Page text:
While those of us in Western Alaska regularly face unique challenges because of where we live, it was a very trying holiday and winter season for the people of our little, remote village. Quite literally as many of us were prepping our Thanksgiving meals to be enjoyed the next day, the power went out.
At first, it was just a slight annoyance and certainly nothing new. Here in Crooked Creek, on the banks of the Kuskokwim River, like in so much of rural Alaska, flickering lights and brief outages are the norm. However, it soon became apparent this wasn’t a normal power outage. The main generator was down, and the backup had significant problems as well. In a village with just a few dozen homes, one store, and no road out, finding a replacement or even parts to repair one of the generators nearby was not an option.
As Tribal and village leaders, we worked tirelessly over weeks to find a solution, but continually found one dead end after another. Many people and organizations wanted to help but finding a way to deliver a generator during difficult winter weather was a challenge, both in terms of cost and logistics.
In the meantime, our residents continued to deal with the lack of community power during some of the darkest and coldest days of the year. Many of our residents have personal generators to keep their lights and stoves on when the utility power supply is down. But that still leaves one big issue unresolved — water. In Crooked Creek, like many villages in our region, the community’s water is supplied through a central washeteria. No community power means no water, regardless of in-home generators.
We were exhausted and nearly out of ideas when one of our closest neighbors offered a solution. Someone from Donlin Gold heard about our situation and asked if they could help. Donlin Gold partnered with our Alaska Native corporations; Calista Corporation and The Kuskokwim Corporation, as well as the State of Alaska, and within days arranged to have a 95-kilowatt generator flown into our community. The hope is this generator will support the washeteria, so our Elders, babies, school, clinic, and families have water to use to stay safe and healthy.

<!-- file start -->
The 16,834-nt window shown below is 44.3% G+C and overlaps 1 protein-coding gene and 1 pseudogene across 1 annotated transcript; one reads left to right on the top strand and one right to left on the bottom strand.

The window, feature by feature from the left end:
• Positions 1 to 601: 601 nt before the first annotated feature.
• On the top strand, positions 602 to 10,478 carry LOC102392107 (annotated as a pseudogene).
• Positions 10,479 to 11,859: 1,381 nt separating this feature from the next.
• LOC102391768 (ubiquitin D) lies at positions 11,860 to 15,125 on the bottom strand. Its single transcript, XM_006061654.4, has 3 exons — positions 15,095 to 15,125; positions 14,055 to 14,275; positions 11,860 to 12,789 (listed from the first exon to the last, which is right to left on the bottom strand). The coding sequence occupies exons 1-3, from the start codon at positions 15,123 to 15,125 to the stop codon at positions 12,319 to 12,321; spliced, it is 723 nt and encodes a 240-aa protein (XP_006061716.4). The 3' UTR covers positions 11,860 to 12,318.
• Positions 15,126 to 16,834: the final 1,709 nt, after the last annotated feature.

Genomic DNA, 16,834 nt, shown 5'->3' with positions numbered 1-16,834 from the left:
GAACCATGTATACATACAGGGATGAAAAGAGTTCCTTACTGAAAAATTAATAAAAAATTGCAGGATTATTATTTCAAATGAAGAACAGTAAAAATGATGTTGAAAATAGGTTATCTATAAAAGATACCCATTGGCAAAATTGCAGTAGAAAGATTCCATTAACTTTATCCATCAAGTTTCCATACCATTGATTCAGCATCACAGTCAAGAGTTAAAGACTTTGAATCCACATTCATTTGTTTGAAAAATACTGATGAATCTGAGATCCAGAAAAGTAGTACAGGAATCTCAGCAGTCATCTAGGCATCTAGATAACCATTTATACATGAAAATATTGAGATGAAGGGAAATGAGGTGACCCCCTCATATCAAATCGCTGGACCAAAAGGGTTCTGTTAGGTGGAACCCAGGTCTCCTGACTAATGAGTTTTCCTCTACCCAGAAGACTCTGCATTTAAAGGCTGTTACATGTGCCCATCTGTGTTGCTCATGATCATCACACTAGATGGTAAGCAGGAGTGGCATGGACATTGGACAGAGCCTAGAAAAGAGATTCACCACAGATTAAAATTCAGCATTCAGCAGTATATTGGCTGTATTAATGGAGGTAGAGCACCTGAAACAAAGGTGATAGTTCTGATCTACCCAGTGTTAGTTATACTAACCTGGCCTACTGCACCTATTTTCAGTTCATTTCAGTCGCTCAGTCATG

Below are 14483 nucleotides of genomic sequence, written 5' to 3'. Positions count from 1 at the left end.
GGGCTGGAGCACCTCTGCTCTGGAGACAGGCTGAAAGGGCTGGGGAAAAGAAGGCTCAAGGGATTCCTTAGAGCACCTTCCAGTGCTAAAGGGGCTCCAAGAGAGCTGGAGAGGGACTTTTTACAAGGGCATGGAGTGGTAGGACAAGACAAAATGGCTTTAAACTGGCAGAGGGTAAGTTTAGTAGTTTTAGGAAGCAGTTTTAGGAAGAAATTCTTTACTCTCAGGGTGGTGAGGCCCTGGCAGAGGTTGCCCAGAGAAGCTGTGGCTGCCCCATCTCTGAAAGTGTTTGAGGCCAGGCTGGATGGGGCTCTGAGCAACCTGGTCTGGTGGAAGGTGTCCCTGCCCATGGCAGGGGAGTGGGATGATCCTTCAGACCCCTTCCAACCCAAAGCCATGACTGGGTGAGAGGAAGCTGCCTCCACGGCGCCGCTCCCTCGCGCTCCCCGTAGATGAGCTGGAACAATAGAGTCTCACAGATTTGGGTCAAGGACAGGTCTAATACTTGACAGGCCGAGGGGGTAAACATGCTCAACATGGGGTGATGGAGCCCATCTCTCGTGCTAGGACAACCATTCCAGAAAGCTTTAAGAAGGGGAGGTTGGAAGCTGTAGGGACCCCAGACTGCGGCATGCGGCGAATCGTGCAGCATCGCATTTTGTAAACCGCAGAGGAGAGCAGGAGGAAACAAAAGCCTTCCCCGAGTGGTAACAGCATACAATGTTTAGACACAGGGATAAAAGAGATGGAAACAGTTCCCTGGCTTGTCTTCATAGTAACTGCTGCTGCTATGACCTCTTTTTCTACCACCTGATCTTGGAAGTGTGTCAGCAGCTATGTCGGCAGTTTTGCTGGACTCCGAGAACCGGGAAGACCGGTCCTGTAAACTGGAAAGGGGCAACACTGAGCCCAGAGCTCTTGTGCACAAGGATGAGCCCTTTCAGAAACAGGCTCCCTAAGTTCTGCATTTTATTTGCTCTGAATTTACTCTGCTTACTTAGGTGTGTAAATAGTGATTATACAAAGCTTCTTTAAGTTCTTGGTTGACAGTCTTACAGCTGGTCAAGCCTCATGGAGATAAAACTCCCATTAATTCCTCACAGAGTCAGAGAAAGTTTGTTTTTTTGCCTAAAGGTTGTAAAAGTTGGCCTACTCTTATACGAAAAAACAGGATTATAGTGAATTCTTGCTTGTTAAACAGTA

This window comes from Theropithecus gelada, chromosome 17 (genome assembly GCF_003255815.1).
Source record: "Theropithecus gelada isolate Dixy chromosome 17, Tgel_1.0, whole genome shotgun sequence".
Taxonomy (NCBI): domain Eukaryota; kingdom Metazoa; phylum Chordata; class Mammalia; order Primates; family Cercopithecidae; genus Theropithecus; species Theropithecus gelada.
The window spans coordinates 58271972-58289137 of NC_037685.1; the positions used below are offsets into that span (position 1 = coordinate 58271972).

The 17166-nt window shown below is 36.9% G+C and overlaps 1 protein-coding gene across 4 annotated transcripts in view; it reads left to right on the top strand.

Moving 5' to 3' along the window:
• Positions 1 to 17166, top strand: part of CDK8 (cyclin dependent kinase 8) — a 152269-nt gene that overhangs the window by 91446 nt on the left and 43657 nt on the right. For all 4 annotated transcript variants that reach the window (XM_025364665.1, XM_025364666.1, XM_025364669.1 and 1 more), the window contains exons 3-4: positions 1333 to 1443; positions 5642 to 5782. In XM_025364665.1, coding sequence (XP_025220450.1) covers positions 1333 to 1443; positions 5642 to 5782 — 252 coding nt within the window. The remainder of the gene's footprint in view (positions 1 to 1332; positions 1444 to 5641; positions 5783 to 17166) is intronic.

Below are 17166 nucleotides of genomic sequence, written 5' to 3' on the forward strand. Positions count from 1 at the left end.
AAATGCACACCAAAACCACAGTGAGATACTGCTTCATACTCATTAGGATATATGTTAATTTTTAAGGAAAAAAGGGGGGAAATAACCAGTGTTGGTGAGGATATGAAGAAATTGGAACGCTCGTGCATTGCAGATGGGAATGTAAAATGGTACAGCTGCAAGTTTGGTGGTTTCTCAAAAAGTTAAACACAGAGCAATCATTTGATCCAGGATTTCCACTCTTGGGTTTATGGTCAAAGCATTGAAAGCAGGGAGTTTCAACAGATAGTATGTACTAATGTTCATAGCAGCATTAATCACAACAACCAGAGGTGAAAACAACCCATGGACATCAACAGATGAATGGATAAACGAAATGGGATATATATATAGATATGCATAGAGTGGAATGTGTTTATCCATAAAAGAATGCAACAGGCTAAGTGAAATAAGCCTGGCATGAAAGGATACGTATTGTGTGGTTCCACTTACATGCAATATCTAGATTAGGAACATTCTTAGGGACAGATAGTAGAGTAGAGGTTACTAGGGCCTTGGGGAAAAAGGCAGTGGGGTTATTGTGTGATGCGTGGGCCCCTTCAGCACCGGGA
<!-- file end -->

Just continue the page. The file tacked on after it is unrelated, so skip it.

In all, the people of Crooked Creek spent more than two months without reliable power and water. And as we write this, we still are without a long-term solution in sight.
Many feel very strongly about the Donlin Gold project, which sits about 10 miles from our community, and what it means for the future of our region. We are not writing this to change anyone’s personal feelings about the project. That discussion is for another time. We are writing this simply to acknowledge Donlin Gold and the project partners showed up to be good neighbors.
For that, thank you, neighbor.
Julia Zaukar, Elena Phillips, Dennis Thomas, Pursilla Sakar, Ronald Underwood
Members of the Crooked Creek Traditional Council
Response to Pebble opposition
Thank you Senator Murkowski for your opposition to the Pebble Mine. It demonstrates your concern for protecting our beautiful, vast land that contains one of the few true wildernesses of its kind in the world. However, just because you voiced opposition to the Pebble Mine, it doesn’t mean you should therefore support the Donlin Gold Mine. BOTH are dangerous and potentially destructive to our land, nature, and way of life. It too should be abolished forever. Let us not forget the Exxon Valdez oil spill (and promises made), nor turn our heads away from multiple small spills and leaks in the Arctic (that one never hears about); one can ask Rep. Mary Peltola about that one. Thanks again Ma’am.
Chiang Rai, Thailand